Dec. 5, 2016 update: Sen. Lindsey Graham (Republican of South Carolina), the chairman of the U.S. Senate Foreign Operations Subcommittee, has announced that, even against the wishes of the Government of Israel, the Senate will pursue legislation to cut funding to the Palestinian Authority and Egypt. Yaakov Katz of the Jerusalem Post explains that Graham
expects Israel to oppose both moves but says he will move forward regardless. He revealed that Prime Minister Benjamin Netanyahu had personally asked him during Israel's negotiations with the White House over a memorandum of understanding for a new military aid package to suspend his efforts in the Senate to get Israel more money than initially agreed upon.
According to Graham, he was offended by Netanyahu's request. Graham said the first piece of legislation is called the "Taylor Force Act," named for the US military veteran who was killed in a Palestinian terrorist stabbing in Tel Aviv earlier this year. Force's parents live in South Carolina. ...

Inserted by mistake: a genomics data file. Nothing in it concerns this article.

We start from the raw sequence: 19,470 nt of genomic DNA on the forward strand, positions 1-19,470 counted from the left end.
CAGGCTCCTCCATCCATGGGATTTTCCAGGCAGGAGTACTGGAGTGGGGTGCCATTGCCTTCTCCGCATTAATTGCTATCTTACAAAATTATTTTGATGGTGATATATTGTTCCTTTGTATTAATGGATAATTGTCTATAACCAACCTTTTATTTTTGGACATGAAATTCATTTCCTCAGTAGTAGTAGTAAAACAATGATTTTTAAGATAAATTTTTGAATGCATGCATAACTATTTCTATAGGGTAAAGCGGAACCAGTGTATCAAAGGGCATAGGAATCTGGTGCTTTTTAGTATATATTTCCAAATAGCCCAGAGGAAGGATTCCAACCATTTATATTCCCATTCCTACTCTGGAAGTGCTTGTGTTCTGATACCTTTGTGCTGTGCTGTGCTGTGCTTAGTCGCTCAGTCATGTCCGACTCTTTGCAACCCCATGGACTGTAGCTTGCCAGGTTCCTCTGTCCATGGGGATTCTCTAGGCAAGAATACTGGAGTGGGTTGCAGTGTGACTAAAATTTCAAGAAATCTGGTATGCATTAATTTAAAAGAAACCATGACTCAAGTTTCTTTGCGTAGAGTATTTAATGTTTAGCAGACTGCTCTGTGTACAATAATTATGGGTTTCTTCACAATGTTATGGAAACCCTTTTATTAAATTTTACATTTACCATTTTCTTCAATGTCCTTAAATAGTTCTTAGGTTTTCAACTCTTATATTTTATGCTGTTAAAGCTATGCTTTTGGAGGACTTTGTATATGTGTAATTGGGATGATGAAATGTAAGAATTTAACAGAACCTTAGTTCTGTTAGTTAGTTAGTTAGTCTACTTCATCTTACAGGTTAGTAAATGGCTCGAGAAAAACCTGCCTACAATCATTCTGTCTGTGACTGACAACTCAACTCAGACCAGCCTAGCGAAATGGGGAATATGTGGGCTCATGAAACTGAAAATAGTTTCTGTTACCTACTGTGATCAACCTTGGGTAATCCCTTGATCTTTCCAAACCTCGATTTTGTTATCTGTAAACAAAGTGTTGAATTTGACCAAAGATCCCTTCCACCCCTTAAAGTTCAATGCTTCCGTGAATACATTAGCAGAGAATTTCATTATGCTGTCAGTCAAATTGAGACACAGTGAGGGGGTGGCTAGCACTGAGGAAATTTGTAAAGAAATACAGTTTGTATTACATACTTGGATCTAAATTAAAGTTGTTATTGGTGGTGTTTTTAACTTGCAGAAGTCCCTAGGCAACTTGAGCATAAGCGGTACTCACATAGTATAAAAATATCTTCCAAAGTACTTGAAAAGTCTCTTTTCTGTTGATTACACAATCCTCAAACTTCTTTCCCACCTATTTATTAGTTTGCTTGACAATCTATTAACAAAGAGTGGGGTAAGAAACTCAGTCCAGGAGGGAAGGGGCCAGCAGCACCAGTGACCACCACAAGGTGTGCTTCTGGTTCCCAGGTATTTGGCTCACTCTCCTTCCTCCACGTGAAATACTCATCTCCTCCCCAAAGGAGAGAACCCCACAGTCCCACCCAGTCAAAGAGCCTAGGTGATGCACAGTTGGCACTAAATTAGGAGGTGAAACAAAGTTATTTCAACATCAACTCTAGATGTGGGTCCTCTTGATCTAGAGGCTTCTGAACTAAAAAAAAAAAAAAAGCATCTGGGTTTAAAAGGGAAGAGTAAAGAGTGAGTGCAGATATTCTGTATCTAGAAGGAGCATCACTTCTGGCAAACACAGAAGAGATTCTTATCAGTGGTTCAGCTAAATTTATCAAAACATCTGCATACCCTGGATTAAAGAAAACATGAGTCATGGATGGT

Similar legislation is pending for Egypt, he said, due to Abdel Fatah al-Sisi's recent decision to approve legislation that cracks down on NGOs operating in the country. Graham said that he traveled to Cairo, met with Sisi to "help him" and persuade not "go down the wrong road" but that once he did, the Senate would need to take action....
Asked how he would respond if Israel requested that he refrain from advancing the legislation, Graham said bluntly, "I don't care."
Nor is that the only issue: "Graham didn't hide his frustration with Netanyahu for deciding in September to sign the new 10-year MOU, a $38b. military aid package, with Obama. ... Israel, Graham added, 'better get ready to send back the check' since Congress will move forward and approve more than agreed upon between Netanyahu and Obama.